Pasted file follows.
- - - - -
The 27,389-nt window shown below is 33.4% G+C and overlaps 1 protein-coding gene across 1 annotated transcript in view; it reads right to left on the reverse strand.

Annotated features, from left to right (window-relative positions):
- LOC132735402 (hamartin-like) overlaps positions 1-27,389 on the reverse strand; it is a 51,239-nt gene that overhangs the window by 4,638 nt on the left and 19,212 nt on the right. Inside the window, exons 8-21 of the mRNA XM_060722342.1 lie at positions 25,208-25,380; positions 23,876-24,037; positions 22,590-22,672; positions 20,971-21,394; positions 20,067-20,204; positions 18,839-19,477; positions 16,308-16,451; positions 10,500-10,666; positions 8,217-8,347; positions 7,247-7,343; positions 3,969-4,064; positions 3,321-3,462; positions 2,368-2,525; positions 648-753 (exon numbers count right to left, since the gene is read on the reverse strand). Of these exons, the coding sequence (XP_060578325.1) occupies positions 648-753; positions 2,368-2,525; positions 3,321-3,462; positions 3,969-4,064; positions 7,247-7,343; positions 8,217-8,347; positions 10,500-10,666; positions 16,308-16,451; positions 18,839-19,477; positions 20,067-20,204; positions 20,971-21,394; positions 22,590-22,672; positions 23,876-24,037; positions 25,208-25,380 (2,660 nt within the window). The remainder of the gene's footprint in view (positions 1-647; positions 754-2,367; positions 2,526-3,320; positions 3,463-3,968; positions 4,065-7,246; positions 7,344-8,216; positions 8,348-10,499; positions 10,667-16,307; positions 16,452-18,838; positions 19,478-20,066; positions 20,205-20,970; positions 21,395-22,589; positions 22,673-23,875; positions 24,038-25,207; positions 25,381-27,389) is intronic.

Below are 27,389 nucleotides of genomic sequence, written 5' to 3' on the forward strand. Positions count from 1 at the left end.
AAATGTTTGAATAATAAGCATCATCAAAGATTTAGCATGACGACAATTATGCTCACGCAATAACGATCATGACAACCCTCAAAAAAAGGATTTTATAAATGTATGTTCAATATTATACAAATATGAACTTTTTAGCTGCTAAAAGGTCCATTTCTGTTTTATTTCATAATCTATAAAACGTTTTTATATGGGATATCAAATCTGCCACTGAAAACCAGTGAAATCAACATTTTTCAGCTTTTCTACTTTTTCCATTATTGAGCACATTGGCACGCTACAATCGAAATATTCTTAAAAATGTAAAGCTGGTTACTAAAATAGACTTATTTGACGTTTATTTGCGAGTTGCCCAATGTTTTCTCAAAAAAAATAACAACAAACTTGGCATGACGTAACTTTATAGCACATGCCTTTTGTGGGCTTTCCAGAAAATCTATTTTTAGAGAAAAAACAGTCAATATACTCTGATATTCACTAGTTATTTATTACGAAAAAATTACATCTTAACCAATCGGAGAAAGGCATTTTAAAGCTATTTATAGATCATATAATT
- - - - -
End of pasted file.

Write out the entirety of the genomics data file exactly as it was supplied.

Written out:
The 27,389-nt window shown below is 33.4% G+C and overlaps 1 protein-coding gene across 1 annotated transcript in view; it reads right to left on the reverse strand.

Annotated features, from left to right (window-relative positions):
- LOC132735402 (hamartin-like) overlaps positions 1-27,389 on the reverse strand; it is a 51,239-nt gene that overhangs the window by 4,638 nt on the left and 19,212 nt on the right. Inside the window, exons 8-21 of the mRNA XM_060722342.1 lie at positions 25,208-25,380; positions 23,876-24,037; positions 22,590-22,672; positions 20,971-21,394; positions 20,067-20,204; positions 18,839-19,477; positions 16,308-16,451; positions 10,500-10,666; positions 8,217-8,347; positions 7,247-7,343; positions 3,969-4,064; positions 3,321-3,462; positions 2,368-2,525; positions 648-753 (exon numbers count right to left, since the gene is read on the reverse strand). Of these exons, the coding sequence (XP_060578325.1) occupies positions 648-753; positions 2,368-2,525; positions 3,321-3,462; positions 3,969-4,064; positions 7,247-7,343; positions 8,217-8,347; positions 10,500-10,666; positions 16,308-16,451; positions 18,839-19,477; positions 20,067-20,204; positions 20,971-21,394; positions 22,590-22,672; positions 23,876-24,037; positions 25,208-25,380 (2,660 nt within the window). The remainder of the gene's footprint in view (positions 1-647; positions 754-2,367; positions 2,526-3,320; positions 3,463-3,968; positions 4,065-7,246; positions 7,344-8,216; positions 8,348-10,499; positions 10,667-16,307; positions 16,452-18,838; positions 19,478-20,066; positions 20,205-20,970; positions 21,395-22,589; positions 22,673-23,875; positions 24,038-25,207; positions 25,381-27,389) is intronic.

Below are 27,389 nucleotides of genomic sequence, written 5' to 3' on the forward strand. Positions count from 1 at the left end.
AAATGTTTGAATAATAAGCATCATCAAAGATTTAGCATGACGACAATTATGCTCACGCAATAACGATCATGACAACCCTCAAAAAAAGGATTTTATAAATGTATGTTCAATATTATACAAATATGAACTTTTTAGCTGCTAAAAGGTCCATTTCTGTTTTATTTCATAATCTATAAAACGTTTTTATATGGGATATCAAATCTGCCACTGAAAACCAGTGAAATCAACATTTTTCAGCTTTTCTACTTTTTCCATTATTGAGCACATTGGCACGCTACAATCGAAATATTCTTAAAAATGTAAAGCTGGTTACTAAAATAGACTTATTTGACGTTTATTTGCGAGTTGCCCAATGTTTTCTCAAAAAAAATAACAACAAACTTGGCATGACGTAACTTTATAGCACATGCCTTTTGTGGGCTTTCCAGAAAATCTATTTTTAGAGAAAAAACAGTCAATATACTCTGATATTCACTAGTTATTTATTACGAAAAAATTACATCTTAACCAATCGGAGAAAGGCATTTTAAAGCTATTTATAGATCATATAATT